This May 8 Cuba will celebrate its first national Day of Cuban Son. This special day, in homage to this music-dance form and the musical legacy of its great exponents, Miguel Matamoros and Miguelito Cuní, was announced by the Cuban Institute of Music in October 2020, and preparations were announced in March 2021.
Son, invented in Cuba, has been recognized by the Cuban government as part of Cuban intangible Heritage since 2012. This declaration of a national day adds to their case for its candidacy as Intangible World Cultural Heritage to be recognised by UNESCO.
The main promoter of this national day has been musical maestro Adalberto Álvarez. He said May 8 was chosen as it is the birthday of both legendary soneros Miguelito Cuní (born 1917)) and Miguel Matamoros (born 1894). Alvarez is himself is known as the ‘Caballero’ (‘Gentleman’ or ‘knight’) of Son.
The Cuban son is a danceable vocal and instrumental genre that constitutes one of the basic forms within Cuban music that fuses African musical elements with Spanish musical elements.
It was born in the easternmost region of Cuba, in places like Guantánamo, Baracoa, Manzanillo and Santiago de Cuba at the end of the 19th century, although there is some evidence of earlier exponents in Cuba.
The campaign aims to highlight the presence of the son in the fabric of the nation, part of ‘Cubanidad’ (Cubanness), and not only as an expression of great figures in music, but also as part of the roots of the people from the rural interior of the country.
There will be activities across social networks, digital platforms and on radio and television. Led by the Cuban Music Institute and with the input from Adalberto Álvarez, the initiative has the support of many other institutions and companies such as Artex, EGREM and the National Council of Casas de Cultura.
The campaign will look at how the genre has been updated by contemporary musicians, including its migration to other media such as what Digna Guerra has done taking the son to choir music, or the work of Frank Fernández inspired by the sonero piano of Lilí Martínez.
The prominent soundtrack of the campaign will be from the new album, Voces de Hoy, performed by Emilio “El Niño” Frías, with arrangements by Manolito Simonet, with special collaborators, Adalberto Álvarez and Pancho Amat.
The organisers stress this is not a day designed from the capital Havana and imposed on the interior of the country, but it is open to participation of all across the country, with total autonomy for regions to organize their own programming, and even with their own local talented son artists, under the same banner.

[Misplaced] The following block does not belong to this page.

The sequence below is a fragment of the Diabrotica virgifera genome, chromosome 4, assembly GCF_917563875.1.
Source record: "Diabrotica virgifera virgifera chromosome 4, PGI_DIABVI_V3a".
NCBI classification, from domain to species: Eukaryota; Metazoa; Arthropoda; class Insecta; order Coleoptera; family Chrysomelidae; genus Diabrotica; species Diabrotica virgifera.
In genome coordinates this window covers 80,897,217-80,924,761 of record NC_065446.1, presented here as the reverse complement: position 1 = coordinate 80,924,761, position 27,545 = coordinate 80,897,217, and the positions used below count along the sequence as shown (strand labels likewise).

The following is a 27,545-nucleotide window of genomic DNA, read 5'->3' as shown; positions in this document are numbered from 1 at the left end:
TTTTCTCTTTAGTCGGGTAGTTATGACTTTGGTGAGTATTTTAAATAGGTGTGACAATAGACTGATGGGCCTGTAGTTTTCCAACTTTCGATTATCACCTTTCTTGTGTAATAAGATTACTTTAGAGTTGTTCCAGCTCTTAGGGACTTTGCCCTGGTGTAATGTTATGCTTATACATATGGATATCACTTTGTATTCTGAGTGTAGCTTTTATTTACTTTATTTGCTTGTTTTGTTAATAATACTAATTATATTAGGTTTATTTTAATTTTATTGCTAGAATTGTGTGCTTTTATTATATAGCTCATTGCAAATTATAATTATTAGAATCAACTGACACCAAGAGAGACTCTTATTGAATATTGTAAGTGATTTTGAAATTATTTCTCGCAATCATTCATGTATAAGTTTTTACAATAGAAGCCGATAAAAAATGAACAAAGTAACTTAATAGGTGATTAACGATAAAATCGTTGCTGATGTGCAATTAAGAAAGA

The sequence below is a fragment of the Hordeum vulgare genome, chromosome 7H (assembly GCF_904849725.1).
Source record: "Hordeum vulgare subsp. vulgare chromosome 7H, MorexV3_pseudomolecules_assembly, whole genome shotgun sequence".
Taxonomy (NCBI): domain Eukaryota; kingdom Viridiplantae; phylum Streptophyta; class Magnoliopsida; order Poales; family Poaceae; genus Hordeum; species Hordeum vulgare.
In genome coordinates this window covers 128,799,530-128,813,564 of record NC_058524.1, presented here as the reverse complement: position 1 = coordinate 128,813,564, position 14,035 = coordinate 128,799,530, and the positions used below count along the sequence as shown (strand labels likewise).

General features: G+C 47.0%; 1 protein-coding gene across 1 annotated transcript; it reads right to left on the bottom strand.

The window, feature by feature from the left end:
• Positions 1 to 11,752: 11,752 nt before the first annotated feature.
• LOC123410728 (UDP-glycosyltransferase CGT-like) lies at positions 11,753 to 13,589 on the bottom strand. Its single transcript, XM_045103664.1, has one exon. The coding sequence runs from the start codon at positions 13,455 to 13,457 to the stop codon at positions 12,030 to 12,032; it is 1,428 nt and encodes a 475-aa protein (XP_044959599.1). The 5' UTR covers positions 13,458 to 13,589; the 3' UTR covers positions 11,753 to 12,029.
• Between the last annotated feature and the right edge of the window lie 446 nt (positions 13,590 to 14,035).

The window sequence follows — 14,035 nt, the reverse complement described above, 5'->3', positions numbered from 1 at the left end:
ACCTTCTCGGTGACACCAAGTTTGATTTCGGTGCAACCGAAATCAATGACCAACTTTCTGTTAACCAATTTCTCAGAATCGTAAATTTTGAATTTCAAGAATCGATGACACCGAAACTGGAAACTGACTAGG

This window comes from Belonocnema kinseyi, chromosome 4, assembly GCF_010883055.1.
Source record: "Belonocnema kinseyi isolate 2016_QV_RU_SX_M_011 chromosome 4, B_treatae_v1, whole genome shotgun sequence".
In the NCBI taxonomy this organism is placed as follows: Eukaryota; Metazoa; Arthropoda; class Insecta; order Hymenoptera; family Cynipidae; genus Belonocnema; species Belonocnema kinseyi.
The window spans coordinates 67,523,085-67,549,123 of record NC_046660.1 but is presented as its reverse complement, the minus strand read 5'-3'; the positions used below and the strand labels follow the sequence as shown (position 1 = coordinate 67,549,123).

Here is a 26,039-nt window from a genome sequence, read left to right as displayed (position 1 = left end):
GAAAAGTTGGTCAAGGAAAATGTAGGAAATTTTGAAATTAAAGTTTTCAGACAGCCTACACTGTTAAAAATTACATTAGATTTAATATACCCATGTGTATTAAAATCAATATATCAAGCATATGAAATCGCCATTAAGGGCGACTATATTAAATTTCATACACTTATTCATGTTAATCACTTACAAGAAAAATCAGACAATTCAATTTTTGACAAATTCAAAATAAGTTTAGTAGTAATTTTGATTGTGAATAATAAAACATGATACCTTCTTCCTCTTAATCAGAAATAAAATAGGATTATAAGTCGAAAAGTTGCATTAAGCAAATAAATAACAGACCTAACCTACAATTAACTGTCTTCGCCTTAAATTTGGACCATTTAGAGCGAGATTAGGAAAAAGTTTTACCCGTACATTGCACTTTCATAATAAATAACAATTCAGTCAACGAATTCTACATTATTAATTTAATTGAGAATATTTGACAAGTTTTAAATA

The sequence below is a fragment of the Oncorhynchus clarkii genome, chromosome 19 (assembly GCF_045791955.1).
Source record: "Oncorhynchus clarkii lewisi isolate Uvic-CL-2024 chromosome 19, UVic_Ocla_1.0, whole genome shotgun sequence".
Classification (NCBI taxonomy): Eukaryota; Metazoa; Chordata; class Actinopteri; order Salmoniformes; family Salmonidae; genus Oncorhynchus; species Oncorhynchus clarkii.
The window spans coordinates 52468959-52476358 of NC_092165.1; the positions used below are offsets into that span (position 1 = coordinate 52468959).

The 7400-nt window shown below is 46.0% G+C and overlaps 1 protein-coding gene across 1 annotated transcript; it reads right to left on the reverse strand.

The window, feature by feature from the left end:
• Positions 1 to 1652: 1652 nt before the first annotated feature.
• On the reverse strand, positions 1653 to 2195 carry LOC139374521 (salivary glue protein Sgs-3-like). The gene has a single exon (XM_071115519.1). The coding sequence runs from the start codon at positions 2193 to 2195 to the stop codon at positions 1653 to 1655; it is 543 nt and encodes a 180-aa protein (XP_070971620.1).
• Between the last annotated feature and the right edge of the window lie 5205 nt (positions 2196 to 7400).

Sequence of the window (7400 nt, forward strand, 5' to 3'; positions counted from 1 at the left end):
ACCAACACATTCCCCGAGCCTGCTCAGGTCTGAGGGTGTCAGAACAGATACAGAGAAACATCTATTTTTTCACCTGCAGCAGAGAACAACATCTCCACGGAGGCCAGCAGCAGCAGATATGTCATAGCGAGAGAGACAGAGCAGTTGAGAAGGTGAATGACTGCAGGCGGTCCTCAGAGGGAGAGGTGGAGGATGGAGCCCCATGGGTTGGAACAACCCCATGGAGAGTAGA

The records of the activities throughout the country, whether video footage, or the ideas and reflections on the vitality of the son, will boost the case for the son’s declaration as Cultural Heritage of Humanity by UNESCO.
What is Cuban Son?
Son cubano is a genre of music and dance that originated in the highlands of eastern Cuba during the late 19th century. It is a syncretic genre that blends elements of Spanish and African origin. Among its fundamental Hispanic components are the vocal style, lyrical metre and the primacy of the tres, derived from the Spanish guitar. On the other hand, its characteristic clave rhythm, call and response structure and percussion section (bongo, maracas, etc.) are all rooted in traditions of Bantu origin.
Around 1909 the son reached Havana, where the first recordings were made in 1917. This marked the start of its expansion throughout the island, becoming Cuba’s most popular and influential genre. While early groups had between three and five members, during the 1920s the sexteto (sextet) became the genre’s primary format. By the 1930s, many bands had incorporated a trumpet, becoming septetos, and in the 1940s a larger type of ensemble featuring congas and piano became the norm: the conjunto. Besides, the son became one of the main ingredients in the jam sessions known as descargas that flourished during the 1950s.
The international presence of the son can be traced back to the 1930s when many bands toured Europe and North America, leading to ballroom adaptations of the genre such as the American rumba. Similarly, radio broadcasts of son became popular in West Africa and the Congos, leading to the development of hybrid genres such as Congolese rumba. In the 1960s, New York’s music scene prompted the rapid success of salsa, a combination of son and other Latin American styles primarily recorded by Puerto Ricans. While salsa achieved international popularity during the second half of the 20th century, in Cuba son evolved into other styles such as songo and timba, the latter of which is sometimes known as “Cuban salsa”.